VMware vRealize Automation offers two ways to call a blueprint:
- the standard way as you are familiar with (shown in the left picture below)
- and probably less familiar for most of you, by using the Advanced Service Designer (ASD) (shown in the right picture below, where we request the same blueprint, but using the ASD).
Using the ASD to call a blueprint, offers many advantages. First of all you can change the looks, customize the fields by using (for example) sliders, customize tabs, reorganize fields and make your request form truly dynamic. In addition, the fact that you are calling a vCO workflow before making your actual request also offers some interesting options (eg. making a request on behalf of another user, … ).
While this post is not about “how to use the ASD to call a blueprint” (stay tuned as I will blog about this in the near future), it is rather about “IF” you use the ASD to call a blueprint, the user will actually see two requests in the “Requests” tab. The first is the ASD catalog request and the second one is the actual request of the blueprint. Let me further explain this:
If you are using the ASD to request blueprints, chances are you are seeing the scenario illustrated in the screenshot below:
The left catalog item is the ASD workflow used to request the Linux Service Blueprint on the right. While this is no problem, it can confuse users. It would be better if the Linux Service Blueprint would be hidden and the user can only request blueprints via the ASD workflow.
The other part that can cause confusion is visible in the request section. There are two requests visible for the user in the request section (see next image). The user who requested the blueprint sees two different requests:
- A request for the ASD workflow submitted by himself
- A request for the Linux Service submitted by the vco service user
It is preferred the user only sees one request, namely the one from the ASD.
The cause of the problem
To understand the problem and corresponding solution it is good to know how the ASD process to request virtual machines works in the background. The next images give the full overview of the different phases in the process.
The actor (user) requests the ASD workflow with the necessary parameters to create a virtual machine. This request triggers the ASD workflow in the orchestrator. The workflow uses all the input parameters from the user to create a request for the corresponding (in this case Linux) blueprint. The request will be made using the orchestrator user account and most likely contains the “requestedFor” custom property. The “requestedFor” property is the equivalent of requesting a virtual machine “on behalf of” another user.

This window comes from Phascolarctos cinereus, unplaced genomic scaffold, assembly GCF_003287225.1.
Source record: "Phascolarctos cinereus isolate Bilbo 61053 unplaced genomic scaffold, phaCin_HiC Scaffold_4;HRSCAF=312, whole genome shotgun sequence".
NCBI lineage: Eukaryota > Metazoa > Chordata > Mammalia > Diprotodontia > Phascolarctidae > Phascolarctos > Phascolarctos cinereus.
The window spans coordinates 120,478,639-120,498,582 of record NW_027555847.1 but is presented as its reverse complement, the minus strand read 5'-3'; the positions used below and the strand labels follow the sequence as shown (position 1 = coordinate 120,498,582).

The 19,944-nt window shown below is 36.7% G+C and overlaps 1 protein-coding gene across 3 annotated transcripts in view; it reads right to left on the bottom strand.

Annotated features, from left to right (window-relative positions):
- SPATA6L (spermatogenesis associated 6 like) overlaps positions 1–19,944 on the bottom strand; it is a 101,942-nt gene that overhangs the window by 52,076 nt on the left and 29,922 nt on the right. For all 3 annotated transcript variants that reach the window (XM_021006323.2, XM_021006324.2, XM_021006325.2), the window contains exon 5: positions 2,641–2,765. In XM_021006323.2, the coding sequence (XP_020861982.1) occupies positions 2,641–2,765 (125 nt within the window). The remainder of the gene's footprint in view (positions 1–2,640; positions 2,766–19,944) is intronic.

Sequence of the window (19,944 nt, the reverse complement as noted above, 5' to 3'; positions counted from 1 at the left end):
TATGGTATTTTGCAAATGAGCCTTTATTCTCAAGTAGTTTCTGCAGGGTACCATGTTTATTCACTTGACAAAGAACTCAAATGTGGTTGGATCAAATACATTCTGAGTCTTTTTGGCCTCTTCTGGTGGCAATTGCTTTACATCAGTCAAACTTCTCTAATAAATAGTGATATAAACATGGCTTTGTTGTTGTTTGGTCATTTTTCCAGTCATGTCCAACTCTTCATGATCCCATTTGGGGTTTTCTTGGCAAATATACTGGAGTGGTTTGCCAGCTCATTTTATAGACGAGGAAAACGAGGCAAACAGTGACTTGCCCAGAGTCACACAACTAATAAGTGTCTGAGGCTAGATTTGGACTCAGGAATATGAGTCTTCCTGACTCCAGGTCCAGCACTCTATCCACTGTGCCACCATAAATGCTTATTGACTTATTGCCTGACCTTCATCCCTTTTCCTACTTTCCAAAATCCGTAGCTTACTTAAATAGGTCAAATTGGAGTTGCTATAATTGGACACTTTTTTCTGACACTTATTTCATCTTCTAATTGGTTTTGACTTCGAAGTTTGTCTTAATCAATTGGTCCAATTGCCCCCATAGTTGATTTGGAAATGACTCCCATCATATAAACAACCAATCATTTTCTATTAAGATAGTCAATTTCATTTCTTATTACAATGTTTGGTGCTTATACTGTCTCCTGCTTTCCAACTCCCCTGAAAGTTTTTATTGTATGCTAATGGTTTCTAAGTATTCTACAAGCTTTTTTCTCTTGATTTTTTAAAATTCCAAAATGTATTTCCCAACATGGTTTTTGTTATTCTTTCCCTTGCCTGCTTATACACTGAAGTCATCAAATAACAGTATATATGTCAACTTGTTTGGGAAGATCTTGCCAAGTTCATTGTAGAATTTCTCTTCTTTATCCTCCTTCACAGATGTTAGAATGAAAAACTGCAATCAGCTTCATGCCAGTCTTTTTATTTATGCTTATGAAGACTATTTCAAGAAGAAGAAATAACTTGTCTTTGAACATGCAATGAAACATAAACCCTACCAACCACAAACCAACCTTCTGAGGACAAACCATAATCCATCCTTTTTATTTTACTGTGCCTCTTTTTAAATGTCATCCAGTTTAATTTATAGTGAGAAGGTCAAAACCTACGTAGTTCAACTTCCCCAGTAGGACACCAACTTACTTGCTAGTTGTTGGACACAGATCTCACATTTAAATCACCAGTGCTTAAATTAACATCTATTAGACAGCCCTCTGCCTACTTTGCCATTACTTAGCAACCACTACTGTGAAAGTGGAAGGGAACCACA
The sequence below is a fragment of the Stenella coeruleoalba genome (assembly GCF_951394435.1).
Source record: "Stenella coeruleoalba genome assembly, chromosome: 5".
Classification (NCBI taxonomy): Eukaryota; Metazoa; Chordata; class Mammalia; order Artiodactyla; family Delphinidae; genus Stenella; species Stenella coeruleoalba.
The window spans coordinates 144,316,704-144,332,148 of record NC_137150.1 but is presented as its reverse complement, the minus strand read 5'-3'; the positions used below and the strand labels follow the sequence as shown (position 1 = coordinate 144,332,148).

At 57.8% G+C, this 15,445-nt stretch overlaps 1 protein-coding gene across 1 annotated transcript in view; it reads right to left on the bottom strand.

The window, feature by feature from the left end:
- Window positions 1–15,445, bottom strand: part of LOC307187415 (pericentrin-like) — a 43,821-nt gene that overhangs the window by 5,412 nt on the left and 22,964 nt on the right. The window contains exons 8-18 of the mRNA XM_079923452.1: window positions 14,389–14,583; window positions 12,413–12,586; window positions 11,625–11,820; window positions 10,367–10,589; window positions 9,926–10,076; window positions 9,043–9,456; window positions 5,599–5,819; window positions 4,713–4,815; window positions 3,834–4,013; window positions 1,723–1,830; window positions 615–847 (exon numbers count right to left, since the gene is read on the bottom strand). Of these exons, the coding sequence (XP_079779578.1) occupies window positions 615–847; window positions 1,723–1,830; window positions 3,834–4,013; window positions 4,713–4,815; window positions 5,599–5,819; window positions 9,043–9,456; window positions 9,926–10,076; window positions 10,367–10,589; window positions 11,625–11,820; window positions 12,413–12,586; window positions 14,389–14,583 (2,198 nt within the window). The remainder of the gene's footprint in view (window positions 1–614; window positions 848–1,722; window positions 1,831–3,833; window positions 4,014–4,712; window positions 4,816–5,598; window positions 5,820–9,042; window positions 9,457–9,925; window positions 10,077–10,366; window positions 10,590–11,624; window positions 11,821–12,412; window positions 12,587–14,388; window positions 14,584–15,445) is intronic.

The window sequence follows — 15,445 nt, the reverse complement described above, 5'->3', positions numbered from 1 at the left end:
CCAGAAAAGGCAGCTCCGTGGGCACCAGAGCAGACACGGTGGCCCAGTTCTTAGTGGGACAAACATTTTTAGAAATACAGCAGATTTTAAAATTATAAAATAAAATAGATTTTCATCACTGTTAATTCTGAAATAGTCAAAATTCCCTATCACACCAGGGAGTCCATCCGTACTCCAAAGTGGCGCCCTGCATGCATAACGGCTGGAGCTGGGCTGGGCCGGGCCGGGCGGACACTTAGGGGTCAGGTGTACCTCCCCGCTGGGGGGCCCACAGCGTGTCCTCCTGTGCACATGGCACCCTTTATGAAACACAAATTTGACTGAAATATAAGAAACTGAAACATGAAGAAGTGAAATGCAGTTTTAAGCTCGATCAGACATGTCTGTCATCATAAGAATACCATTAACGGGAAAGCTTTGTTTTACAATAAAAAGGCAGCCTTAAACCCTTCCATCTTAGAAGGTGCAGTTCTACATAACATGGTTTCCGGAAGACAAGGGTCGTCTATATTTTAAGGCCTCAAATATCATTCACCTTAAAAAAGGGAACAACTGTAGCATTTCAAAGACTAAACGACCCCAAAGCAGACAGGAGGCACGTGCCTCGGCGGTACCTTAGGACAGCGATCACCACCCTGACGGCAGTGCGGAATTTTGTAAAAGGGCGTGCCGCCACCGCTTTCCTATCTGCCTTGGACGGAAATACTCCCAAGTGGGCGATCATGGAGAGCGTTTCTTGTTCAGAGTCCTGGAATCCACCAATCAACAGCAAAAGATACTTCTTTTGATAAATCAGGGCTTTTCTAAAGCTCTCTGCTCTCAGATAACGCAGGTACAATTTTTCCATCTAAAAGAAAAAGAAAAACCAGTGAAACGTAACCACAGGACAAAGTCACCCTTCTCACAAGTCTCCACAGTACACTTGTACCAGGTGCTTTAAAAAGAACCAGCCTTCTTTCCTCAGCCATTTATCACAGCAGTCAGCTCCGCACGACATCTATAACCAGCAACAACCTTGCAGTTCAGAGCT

The combination of these two elements (custom property and request issued from orchestrator account) causes the user to see two requests on the requests page.
Because the orchestrator issues a request on behalf of the user, the user needs to be entitled to the blueprint. This entitlement is the reason the user sees the ASD and the blueprint in the catalog.
Like the problem, the solution also contains two parts.
The first part of the solution is to modify the request of the Advanced Service Designer. Instead of using the “requestedFor” custom property, the “Cafe.Shim.VirtualMachine.AssignToUser” property has to be used. The “Cafe.Shim.VirtualMachine.AssignToUser” assigns a virtual machine to the user irrespective of which account is used to create the request. The “requestedFor” property will create the request on behalf of another user. This property also requires the user to be entitled to the blueprint. The “Cafe.Shim.VirtualMachine.AssignToUser” property does not have this requirement.
The second part to the solution is to re-organise the entitlements. The blueprints should only be entitled to the orchestrator account (and other users that are allowed to see the ASD and the blueprint) and not to others. You can enforce this by creating a new entitlement for the blueprints and removing the orchestrator account and blueprints from the original entitlement.
The result of the solution can be seen below:
The user can now only request a virtual machine via the ASD workflow and when looking at the request page, the user only sees his request. Users with permissions to see all requests can still find the orchestrator request by changing the submitter in the upper right corner.